- Northern Thai (Phasa Nuea, Lanna, Kam Mueang, or Thai Yuan), which was originally written in Tai Tham and is spoken by about 6 million (1983) in the formerly independent kingdom of Lanna (Chiang Mai). Shares strong similarities with Lao to the point that in the past the Siamese Thais referred to it as Lao.
- Southern Thai (Thai Tai, Pak Tai, or Dambro), spoken by about 4.5 million (2006)
- Phu Thai, spoken by about half a million around Nakhon Phanom Province, and 300,000 more in Laos and Vietnam (2006).
- Phuan, spoken by 200,000 in central Thailand and Isan, and 100,000 more in northern Laos (2006).
- Shan (Thai Luang, Tai Long, Thai Yai), spoken by about 100,000 in north-west Thailand along the border with the Shan States of Burma, and by 3.2 million in Burma (2006).
- Lü (Lue, Yong, Dai), spoken by about 1,000,000 in northern Thailand, and 600,000 more in Sipsong Panna of China, Burma, and Laos (1981–2000).
- Nyaw language, spoken by 50,000 in Nakhon Phanom Province, Sakhon Nakhon Province, Udon Thani Province of Northeast Thailand (1990).
- Song, spoken by about 30,000 in central and northern Thailand (2000).
Central Thai is composed of several distinct registers, forms for different social contexts:
- Street or Common Thai (ภาษาพูด, phasa phut, spoken Thai): informal, without polite terms of address, as used between close relatives and friends.
- Elegant or Formal Thai (ภาษาเขียน, phasa khian, written Thai): official and written version, includes respectful terms of address; used in simplified form in newspapers.
- Rhetorical Thai: used for public speaking.
- Religious Thai: (heavily influenced by Sanskrit and Pāli) used when discussing Buddhism or addressing monks.
- Royal Thai (ราชาศัพท์, racha sap): influenced by Khmer, this is used when addressing members of the royal family or describing their activities. (See Monarchy of Thailand § Rachasap.)
Most Thais can speak and understand all of these contexts. Street and Elegant Thai are the basis of all conversations. Rhetorical, religious, and royal Thai are taught in schools as part of the national curriculum.
Thai is written in the Thai script, an abugida written from left to right. Many scholars believe that it is derived from the Khmer script. Certainly the numbers were lifted directly from Khmer. The language and its script are closely related to the Lao language and script. Most literate Lao are able to read and understand Thai, as more than half of the Thai vocabulary, grammar, intonation, vowels and so forth are common with the Lao language.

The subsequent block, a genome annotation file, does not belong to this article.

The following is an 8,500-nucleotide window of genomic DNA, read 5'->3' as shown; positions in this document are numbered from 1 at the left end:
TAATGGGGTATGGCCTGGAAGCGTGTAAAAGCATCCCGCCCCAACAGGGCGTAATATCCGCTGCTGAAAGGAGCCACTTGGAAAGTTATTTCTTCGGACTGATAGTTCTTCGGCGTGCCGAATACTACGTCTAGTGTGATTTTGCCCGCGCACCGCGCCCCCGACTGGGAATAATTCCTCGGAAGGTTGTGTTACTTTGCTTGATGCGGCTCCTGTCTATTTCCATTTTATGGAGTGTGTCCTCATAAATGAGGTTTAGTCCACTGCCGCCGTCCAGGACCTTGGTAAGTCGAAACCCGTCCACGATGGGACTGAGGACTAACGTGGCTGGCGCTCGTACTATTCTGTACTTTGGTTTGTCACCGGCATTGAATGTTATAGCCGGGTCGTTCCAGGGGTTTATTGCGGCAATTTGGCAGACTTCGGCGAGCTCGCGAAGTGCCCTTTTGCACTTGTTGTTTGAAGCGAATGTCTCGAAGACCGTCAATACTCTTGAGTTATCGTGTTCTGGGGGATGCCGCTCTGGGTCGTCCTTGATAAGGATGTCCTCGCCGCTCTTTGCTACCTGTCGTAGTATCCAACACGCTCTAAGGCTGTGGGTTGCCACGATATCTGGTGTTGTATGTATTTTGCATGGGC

The Thais adopted and modified the Khmer script to create their own writing system. While in Thai the pronunciation can largely be inferred from the script, the orthography is complex, with silent letters to preserve original spellings and many letters representing the same sound. While the oldest known inscription in the Khmer language dates from 611 CE, inscriptions in Thai writing began to appear around 1292 CE. Notable features include:
- It is an abugida script, in which the implicit vowel is a short /a/ in a syllable without final consonant and a short /o/ in a syllable with final consonant.
- Tone markers, if present, are placed above the final onset consonant of the syllable.
- Vowels sounding after an initial consonant can be located before, after, above or below the consonant, or in a combination of these positions.
There is no universally applied method for transcribing Thai into the Latin alphabet. For example, the name of the main airport is transcribed variously as Suvarnabhumi, Suwannaphum, or Suwunnapoom. Guide books, textbooks and dictionaries may each follow different systems. For this reason, most language courses recommend that learners master the Thai script.
Official standards are the Royal Thai General System of Transcription (RTGS), published by the Royal Institute of Thailand, and the almost identical ISO 11940-2 defined by the International Organization for Standardization. The RTGS system is increasingly used in Thailand by central and local governments, especially for road signs. Its main drawbacks are that it does not indicate tone or vowel length. As the system is based on pronunciation, not orthography, reconstruction of Thai spelling from RTGS romanisation is not possible.